Yet, I also don’t want the viewer to ignore the work, I want them to be engaged. I don’t want to impose too many parameters on the viewer or make it a chore to experience the work. In this sense, I think a lot about control, and the relationship between artist and viewer, viewer and art, etc.
Control then becomes a subject I explore as it relates to life, my experience, the creative process, etc. I try not to exert too much control, especially on things that are out of my control. I know I’m getting in the weeds here… But, I guess, this goes back to the landscape, haha… and the process having its own sort of evolution that involves the artist and the media and letting that process occur without too much interference. I want to afford the viewer the same opportunity in how they experience the work.
To quote Caroline Lavoie, from an article titled, ‘Sketching the Landscape: Exploring a Sense of Place’, “An object or person does not exist in isolation, but through relationships with its context. These relationships support a necessary state of being…”.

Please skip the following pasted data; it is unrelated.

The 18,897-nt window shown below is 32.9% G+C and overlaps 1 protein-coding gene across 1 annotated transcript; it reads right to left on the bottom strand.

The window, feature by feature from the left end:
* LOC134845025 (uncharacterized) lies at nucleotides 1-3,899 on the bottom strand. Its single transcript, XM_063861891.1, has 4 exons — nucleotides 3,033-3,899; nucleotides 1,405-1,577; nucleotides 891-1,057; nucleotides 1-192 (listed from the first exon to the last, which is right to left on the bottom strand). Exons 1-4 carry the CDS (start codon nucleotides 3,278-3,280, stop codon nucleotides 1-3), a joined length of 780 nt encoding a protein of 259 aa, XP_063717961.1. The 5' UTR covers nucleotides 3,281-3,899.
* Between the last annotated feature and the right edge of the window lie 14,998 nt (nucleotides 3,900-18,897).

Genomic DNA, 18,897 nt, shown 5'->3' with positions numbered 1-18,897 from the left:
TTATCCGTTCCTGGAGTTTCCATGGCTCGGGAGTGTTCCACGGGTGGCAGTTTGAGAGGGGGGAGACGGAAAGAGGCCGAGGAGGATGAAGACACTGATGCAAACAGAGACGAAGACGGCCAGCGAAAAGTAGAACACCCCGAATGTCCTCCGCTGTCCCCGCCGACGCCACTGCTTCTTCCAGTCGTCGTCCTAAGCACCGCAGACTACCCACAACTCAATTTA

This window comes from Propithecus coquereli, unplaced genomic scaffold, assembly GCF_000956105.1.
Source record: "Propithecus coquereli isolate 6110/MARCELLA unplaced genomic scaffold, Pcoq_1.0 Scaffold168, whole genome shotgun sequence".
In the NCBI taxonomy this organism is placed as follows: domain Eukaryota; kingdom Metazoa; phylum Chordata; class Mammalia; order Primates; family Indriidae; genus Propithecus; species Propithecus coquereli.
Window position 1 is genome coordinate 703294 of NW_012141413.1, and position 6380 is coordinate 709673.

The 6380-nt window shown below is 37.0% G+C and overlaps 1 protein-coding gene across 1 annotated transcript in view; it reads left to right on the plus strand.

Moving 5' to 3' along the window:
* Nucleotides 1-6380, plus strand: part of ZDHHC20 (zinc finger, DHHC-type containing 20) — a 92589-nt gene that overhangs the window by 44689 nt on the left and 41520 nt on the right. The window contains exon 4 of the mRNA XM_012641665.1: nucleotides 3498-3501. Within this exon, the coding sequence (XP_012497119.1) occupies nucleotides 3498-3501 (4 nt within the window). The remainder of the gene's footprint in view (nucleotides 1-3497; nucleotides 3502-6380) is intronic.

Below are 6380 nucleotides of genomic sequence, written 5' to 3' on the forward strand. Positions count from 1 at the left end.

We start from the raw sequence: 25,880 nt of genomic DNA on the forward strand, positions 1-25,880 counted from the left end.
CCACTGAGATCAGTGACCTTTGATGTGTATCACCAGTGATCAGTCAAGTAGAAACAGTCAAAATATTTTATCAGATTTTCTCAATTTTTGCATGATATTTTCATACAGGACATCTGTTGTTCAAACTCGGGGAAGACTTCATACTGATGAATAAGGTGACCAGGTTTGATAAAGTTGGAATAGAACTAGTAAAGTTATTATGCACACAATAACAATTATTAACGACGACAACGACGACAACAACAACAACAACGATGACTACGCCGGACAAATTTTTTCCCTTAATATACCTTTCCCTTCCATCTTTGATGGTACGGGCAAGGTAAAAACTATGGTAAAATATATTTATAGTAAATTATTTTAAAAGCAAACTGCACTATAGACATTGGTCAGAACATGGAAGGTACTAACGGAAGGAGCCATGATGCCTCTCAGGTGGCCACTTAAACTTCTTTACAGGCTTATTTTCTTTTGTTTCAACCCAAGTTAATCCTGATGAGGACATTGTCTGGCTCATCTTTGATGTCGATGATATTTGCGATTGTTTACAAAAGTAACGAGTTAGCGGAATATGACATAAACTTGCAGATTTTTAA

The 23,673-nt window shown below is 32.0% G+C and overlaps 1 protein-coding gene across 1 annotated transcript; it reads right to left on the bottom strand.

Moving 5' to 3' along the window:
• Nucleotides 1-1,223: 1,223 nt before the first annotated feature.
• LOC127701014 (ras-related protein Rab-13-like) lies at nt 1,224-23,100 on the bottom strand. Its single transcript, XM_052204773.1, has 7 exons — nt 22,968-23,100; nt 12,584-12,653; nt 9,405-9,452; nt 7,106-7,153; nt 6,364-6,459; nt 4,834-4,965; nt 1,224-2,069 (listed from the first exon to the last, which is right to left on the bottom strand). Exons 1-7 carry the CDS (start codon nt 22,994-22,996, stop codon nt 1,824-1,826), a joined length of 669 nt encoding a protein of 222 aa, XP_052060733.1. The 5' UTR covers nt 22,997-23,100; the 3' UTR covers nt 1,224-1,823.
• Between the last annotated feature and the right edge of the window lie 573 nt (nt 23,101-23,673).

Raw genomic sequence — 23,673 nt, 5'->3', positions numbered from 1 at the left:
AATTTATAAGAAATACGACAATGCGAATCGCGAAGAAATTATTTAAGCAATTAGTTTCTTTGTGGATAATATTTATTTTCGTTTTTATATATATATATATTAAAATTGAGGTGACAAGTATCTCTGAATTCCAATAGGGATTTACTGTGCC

Aaron Higgins. Mnemonic Passage, 2017
You have expressed your interest in incorporating the viewer into your work, through interactive installations. How would you compare your interactive work with your films and animations in terms of their concept, production process, expectations, and outcome?
So, I think, picking up where we left off in the last question… I am interested in introducing more randomness and perhaps an element of surprise to my work and how others experience it. Something that is always on, and loops endlessly, runs the risk of becoming monotonous. Adding some randomness and unpredictability can thwart the monotony, and keep viewers engaged. This also speaks to the landscape, self-portrait concepts, as well as the viewer/art/artist relationship, and how things change over time.